The recent questions here relate to what's between the pedal* and the machine and the answer is "a bunch of computers". This should make it clear that there is infinite flexibility in how the car can interpret you pedal inputs and translate them to machine commands. That's why the different makes respond differently WRT regenerative braking.

*We recognize but choose to ignore here for simplicity that some implementations require or respond to controls (paddles, switches) other than the "gas" pedal in managing regen and some, I believe, do not bring it on when the gas pedal is released instead requiring the brake pedal to be depressed.
Being rich doesn't make you smart. I don't think Musk is that smart. When you have billions of dollars and shotgun ideas, some of them are going to hit.
 

ajdelange

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Being rich doesn't make you smart.
I have a friend that says "I'd rather be lucky than smart" and I agree with that but my lifelong observation has been that all the people I know that have been lucky were the smart ones. Funny thing about that.


I don't think Musk is that smart.
You are entitled to your opinion, of course, but it's pretty apparent to most of the rest of us that he is a genius; a mad genius perhaps but a genius nevertheless. Admission to Standford alone should be sufficient evidence of that. People who aren't that smart don't get admitted to Stanford.


When you have billions of dollars and shotgun ideas, some of them are going to hit
It's been my privilege to work with several geniuses so perhaps I understand better how they work than most. The shotgun ideas are the source of the billions provided that a component of the individual's genius is what many would call "business sense". I have known geniuses that have none of that and they have not prospered. IOW part of genius is knowing which of the "shotgun ideas" are likely to hit. I always thought PayPal was a pretty dumb idea. This is what distinguishes me from Elon Musk in both intelligence and net worth.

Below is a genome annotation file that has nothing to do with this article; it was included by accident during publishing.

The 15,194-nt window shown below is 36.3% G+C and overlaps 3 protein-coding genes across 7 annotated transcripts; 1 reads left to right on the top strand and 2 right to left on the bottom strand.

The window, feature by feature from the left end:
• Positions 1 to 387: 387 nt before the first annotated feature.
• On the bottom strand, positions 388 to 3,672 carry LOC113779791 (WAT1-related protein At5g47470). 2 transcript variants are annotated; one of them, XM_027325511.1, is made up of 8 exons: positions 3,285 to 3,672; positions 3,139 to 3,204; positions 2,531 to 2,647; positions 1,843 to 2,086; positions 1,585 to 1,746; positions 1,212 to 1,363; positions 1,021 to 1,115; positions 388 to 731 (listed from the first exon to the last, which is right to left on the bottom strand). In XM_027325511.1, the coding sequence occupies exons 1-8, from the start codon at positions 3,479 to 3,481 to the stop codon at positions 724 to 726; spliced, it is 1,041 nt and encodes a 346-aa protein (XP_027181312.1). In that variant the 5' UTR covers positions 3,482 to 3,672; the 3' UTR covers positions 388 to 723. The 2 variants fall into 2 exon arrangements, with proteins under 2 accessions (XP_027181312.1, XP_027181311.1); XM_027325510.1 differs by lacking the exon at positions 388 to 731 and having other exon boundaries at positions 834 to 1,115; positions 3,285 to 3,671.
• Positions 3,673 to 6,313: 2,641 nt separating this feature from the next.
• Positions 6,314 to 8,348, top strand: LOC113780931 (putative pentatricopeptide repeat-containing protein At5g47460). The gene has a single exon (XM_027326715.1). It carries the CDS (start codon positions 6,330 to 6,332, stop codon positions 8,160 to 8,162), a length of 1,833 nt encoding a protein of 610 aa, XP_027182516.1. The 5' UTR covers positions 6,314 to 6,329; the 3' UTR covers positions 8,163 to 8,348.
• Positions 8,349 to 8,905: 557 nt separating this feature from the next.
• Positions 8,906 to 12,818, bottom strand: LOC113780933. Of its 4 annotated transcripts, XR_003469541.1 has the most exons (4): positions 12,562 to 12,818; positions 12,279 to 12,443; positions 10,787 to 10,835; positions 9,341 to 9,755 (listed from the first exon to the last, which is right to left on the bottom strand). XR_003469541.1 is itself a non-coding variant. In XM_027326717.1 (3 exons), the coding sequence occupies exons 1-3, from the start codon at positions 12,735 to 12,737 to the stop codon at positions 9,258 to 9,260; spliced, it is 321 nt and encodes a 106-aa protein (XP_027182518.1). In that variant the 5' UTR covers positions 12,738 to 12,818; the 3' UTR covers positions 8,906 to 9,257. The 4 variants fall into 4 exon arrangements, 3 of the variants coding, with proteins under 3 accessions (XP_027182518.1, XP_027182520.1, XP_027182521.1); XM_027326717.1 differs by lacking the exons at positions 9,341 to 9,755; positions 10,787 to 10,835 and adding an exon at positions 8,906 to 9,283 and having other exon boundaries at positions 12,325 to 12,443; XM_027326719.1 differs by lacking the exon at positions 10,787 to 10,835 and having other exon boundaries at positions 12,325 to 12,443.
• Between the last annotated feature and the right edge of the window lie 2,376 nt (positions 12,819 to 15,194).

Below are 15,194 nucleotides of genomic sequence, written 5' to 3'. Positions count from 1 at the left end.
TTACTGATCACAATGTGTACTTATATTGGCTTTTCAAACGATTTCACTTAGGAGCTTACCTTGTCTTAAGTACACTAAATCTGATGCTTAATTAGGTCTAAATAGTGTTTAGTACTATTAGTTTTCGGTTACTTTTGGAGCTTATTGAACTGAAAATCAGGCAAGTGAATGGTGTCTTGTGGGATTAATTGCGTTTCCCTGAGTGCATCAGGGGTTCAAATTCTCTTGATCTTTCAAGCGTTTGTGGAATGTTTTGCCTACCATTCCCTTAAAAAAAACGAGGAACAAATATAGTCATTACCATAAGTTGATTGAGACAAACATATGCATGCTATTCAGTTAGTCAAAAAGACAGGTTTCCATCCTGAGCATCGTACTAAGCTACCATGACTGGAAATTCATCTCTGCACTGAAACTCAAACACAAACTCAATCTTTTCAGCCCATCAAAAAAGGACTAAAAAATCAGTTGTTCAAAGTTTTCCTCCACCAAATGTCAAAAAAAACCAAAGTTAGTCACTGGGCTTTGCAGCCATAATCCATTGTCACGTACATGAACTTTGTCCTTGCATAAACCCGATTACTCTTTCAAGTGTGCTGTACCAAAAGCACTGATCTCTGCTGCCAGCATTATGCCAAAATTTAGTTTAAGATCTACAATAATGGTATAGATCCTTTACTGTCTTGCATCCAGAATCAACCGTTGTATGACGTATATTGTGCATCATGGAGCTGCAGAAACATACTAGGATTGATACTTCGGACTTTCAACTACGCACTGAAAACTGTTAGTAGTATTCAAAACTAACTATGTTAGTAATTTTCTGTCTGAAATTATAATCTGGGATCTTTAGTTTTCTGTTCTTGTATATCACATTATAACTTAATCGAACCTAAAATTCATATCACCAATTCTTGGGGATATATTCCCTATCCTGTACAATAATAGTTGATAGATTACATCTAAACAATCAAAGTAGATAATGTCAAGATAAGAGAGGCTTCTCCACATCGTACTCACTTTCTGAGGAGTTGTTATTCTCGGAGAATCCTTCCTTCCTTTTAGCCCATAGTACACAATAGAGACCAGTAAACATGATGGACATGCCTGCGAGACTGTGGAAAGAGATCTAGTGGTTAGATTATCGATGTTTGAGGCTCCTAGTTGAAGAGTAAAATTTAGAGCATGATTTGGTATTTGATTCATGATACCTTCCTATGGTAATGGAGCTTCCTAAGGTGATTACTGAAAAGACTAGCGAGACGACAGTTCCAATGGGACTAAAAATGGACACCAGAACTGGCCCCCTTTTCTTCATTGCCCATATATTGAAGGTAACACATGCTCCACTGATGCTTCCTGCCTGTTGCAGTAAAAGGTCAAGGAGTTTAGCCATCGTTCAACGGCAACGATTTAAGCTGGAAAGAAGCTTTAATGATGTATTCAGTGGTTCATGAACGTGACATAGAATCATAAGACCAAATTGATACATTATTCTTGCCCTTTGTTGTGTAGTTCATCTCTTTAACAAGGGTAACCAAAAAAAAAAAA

As a total aside, one of things I noticed about geniuses is that they don't sleep more than a couple of hours a night and can go for days without sleeping at all. Note that Elon Musk has exhibited this symptom.
 
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ajdelange

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When you have regenerative braking on, the EV's motors will become generators by simply changing the flow of current through the motor.
I've tried to make the concept as simple as possible so people without degrees in engineering can understand at the highest level at least how regen braking works. But if you have interpreted what I said as implying that the control is simple you have misunderstood. This is not a matter of adjusting the field rheostat on a DC motor. These are three phase motors and translating driver input and car speed into proper torque and field commands is a very complicated process which must be done at a rate so high that DSP techniques are often employed. Beyond that D and Q commands must be translated, again at high speed, into current commands to the windings. These cars do what they can do not only because we have efficient motors and decent battery energy density but because of incredibly sophisticated electronics which can efficiently switch hundreds of amps at hundred of volts at sub microsecond rates.